Crystal Engineering offers free guages

  • September 20, 2007
  • News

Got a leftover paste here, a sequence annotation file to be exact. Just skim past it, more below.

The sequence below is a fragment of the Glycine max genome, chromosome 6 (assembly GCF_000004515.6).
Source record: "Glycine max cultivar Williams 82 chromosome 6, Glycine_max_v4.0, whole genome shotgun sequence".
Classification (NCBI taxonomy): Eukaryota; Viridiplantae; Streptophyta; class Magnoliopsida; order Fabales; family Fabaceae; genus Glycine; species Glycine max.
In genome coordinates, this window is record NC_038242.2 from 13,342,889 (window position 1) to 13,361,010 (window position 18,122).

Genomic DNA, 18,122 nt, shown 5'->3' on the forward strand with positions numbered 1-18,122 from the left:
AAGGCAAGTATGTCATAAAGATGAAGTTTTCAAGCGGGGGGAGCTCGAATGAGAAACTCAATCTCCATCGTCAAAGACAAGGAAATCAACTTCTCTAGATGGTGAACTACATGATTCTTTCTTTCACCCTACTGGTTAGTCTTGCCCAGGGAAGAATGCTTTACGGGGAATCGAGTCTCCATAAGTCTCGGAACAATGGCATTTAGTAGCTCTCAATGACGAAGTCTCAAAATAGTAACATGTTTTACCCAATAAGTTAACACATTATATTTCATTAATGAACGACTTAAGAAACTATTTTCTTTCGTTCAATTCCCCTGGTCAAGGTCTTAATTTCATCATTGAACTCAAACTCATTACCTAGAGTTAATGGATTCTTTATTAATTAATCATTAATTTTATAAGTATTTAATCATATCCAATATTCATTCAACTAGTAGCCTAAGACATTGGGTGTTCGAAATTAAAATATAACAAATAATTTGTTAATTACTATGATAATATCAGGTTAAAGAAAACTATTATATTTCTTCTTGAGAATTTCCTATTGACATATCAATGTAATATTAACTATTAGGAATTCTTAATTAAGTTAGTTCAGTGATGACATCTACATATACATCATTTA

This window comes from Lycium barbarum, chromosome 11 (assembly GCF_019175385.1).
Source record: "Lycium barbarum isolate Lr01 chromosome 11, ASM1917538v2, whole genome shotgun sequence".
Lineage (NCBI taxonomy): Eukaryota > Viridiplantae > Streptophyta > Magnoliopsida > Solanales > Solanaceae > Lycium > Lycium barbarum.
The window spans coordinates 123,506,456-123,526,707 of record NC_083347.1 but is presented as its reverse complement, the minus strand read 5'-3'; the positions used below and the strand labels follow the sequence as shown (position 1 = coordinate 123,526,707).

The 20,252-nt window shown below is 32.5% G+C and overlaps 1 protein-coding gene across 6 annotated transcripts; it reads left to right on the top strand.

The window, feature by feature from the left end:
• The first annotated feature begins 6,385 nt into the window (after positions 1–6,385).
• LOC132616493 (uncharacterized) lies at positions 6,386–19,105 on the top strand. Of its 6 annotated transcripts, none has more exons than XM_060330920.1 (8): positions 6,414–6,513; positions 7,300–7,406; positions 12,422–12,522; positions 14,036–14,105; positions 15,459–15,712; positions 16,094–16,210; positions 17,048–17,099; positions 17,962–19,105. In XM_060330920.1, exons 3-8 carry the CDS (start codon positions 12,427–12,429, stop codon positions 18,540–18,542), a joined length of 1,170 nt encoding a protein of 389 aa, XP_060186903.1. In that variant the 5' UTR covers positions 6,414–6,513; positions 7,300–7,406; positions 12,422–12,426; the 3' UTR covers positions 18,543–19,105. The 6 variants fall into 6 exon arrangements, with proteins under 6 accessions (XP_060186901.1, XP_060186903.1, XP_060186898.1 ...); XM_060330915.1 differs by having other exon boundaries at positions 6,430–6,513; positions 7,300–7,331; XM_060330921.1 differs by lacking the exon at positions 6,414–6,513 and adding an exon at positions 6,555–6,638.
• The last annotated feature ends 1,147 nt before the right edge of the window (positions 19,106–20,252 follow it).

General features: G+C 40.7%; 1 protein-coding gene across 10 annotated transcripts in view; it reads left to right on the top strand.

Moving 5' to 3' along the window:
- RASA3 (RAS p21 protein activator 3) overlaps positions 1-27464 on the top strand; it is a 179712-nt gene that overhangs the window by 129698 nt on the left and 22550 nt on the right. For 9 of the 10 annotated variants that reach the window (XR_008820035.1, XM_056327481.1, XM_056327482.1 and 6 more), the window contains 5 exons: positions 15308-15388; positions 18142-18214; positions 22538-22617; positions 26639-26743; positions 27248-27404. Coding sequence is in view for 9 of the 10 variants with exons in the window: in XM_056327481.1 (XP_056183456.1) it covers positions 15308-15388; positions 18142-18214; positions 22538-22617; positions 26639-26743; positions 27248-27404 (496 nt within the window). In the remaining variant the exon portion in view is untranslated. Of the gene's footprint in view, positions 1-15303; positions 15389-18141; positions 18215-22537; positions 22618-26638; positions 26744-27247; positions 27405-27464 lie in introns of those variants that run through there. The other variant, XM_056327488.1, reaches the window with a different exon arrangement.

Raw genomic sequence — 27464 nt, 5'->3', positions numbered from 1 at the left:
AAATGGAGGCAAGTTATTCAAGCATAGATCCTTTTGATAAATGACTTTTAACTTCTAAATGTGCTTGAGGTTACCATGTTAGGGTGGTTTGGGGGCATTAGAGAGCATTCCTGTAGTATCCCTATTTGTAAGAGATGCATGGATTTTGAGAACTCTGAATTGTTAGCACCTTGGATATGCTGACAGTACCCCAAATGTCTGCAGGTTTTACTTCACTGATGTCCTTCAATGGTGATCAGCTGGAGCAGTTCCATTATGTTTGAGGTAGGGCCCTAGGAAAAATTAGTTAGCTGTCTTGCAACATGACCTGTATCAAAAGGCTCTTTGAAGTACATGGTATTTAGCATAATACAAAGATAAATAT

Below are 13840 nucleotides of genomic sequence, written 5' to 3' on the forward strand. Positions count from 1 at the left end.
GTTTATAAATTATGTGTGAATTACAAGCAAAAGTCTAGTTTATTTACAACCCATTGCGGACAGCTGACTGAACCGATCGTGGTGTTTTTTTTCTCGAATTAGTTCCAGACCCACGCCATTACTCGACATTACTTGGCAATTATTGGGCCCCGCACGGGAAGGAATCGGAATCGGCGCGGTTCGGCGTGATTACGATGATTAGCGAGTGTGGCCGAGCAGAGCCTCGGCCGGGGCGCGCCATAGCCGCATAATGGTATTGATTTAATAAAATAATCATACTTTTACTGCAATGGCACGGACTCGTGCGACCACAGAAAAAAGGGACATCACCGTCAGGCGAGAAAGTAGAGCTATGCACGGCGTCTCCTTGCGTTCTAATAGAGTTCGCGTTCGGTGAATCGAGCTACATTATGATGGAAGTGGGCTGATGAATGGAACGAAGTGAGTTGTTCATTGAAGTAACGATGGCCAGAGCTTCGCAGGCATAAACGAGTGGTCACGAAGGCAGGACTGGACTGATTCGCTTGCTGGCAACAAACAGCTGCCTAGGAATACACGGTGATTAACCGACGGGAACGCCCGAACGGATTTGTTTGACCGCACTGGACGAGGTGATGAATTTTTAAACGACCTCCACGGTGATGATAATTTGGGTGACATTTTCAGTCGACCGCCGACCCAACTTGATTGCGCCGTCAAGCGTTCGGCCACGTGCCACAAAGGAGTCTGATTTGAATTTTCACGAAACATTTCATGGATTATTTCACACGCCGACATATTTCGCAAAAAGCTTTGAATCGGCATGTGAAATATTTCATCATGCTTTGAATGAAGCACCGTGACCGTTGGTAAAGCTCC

September 20, 2007 - San Luis Obispo, CA – Crystal Engineering is offering free gauges to use as artifacts to conduct inter-lab comparisons. This service provides a high accuracy reference gauge that is fully temperature compensated. The calibration data is taken at a wide range of temperatures and pressures and is of tremendous value as an independent reference to calibration labs that need to conduct inter-lab proficiency comparisons.“Crystal Engineering's digital pressure gauges, the M1 and the XP2i have been used as artifacts for inter-lab comparisons due to their high repeatability, stability and ruggedness. What differentiates our products is the “% of reading” rather than “% of full scale” accuracy specification,” says Tom Halaczkiewicz, President of Crystal Engineering. The gauges as well as the calibration service would be available to calibration labs at no charge.Proficiency testing is required by ISO 17025 to determine the accuracy of calibration results and inter-lab comparisons is a means of performing that quality control check. “The feedback that we receive from our customers around the world, particularly standard labs in the USA, Malaysia, New Zealand, Australia, Germany and Canada, indicated that there is a need for ISO 17025:2005 accredited proficiency testing among calibration labs. We see our products and calibration services filling this lab need,” says Tom. For over 25 years, Crystal Engineering has been producing innovative, portable pressure measuring equipment and software that are accurate, reliable and easy to use. Our products are intrinsically safe, CSA, ATEX and IECEx Scheme registered and used worldwide in a variety of applications such as refineries, pipelines, power plants, offshore platforms, oil and natural gas, nuclear power, petrochemical, aerospace, laboratory, manufacturing, measurement, calibration, environmental, transportation and maritime. You can find Crystal products on NASA space shuttle flights and the International Space Station. Learn More

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